In late April 1993, Ayers contacted Medrano and made arrangements to transport marijuana from Texas to Florida. Ayers arrived in Texas on April 29, 1993, and turned her vehicle over to Medrano. Medrano loaded the vehicle with marijuana and returned it to Ayers. Medrano instructed Ayers to drive to Lakeland, Florida, and contact "Eloy." Ayers arrived in Florida around May 7, 1993, and contacted Eloy, who unloaded the marijuana from her vehicle. Two days later, on May 9, 1993, Medrano met Ayers in Florida and paid her $10,000 for transporting the marijuana.

In June 1993, Ayers contacted law enforcement officers in Wisconsin and offered to cooperate in their investigation of the marijuana distribution network in Stevens Point. Ayers provided a summary of the number of times, the quantity, and the approximate dates when she delivered marijuana from Texas to Wisconsin for Juan Salinas and the other persons involved in the network. According to Ayers, Jorge Salinas joined the conspiracy in May 1992, while Benito Salinas joined in September 1992. Western Union money transfer records corroborated Ayers' statements about the timing of the Salinas brothers' involvement in the marijuana conspiracy.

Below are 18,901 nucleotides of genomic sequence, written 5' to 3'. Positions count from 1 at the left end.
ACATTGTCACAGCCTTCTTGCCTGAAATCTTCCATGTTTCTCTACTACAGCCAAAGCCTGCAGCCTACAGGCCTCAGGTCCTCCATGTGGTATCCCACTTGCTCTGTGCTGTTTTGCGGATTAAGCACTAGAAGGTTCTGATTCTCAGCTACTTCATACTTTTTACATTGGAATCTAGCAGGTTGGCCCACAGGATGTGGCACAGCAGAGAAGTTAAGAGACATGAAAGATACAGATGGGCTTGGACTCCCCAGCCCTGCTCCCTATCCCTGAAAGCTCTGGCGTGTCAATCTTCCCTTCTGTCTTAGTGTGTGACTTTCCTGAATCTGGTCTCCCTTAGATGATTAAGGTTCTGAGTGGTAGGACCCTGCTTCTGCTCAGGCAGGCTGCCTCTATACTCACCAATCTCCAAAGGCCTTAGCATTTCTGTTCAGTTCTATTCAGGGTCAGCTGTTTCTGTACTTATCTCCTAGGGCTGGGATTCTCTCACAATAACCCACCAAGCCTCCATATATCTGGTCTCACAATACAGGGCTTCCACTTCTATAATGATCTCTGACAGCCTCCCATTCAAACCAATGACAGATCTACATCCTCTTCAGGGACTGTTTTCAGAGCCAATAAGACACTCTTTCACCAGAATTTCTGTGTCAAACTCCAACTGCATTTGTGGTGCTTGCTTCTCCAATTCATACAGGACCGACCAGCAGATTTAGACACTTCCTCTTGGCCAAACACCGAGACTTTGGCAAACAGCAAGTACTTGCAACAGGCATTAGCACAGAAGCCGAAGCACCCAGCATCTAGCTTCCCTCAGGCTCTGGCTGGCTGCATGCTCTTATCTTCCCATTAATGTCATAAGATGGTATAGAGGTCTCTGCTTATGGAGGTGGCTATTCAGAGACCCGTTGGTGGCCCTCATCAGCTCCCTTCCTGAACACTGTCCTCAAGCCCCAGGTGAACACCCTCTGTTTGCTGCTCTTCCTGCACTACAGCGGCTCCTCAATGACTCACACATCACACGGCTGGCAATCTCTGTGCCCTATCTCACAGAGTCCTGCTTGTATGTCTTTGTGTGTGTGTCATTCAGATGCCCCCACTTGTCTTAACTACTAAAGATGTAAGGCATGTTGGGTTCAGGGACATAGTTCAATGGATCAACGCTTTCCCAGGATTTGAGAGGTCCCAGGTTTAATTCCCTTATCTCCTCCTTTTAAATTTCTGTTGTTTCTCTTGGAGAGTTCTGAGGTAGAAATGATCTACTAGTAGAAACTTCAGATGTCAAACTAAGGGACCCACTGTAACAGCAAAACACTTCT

In July 1993, Ayers received from Medrano and his girlfriend Martha Salinas *fn1 correspondence stating that they were "ready to go" and had "a lot of Mexican goods for [her] to sell." As part of her agreement with law enforcement, Ayers recorded telephone conversations between herself, Medrano, and Martha Salinas, who served as an interpreter for Medrano due to his poor English. Martha Salinas informed Ayers that she and Medrano wanted Ayers to make another trip and would send her money via a Western Union wire transfer to purchase a one-way airplane ticket from Missouri to Texas. In Texas, Ayers was instructed to drive a vehicle loaded with 40 pounds of marijuana back to Minnesota. On November 21, 1993, the trip was thwarted when the vehicle was searched and approximately forty pounds of marijuana were seized, resulting in Medrano's arrest. Jorge Salinas was arrested several months later when his car was stopped at a drug check point in Missouri and 50 pounds of marijuana were seized from the trunk of the car.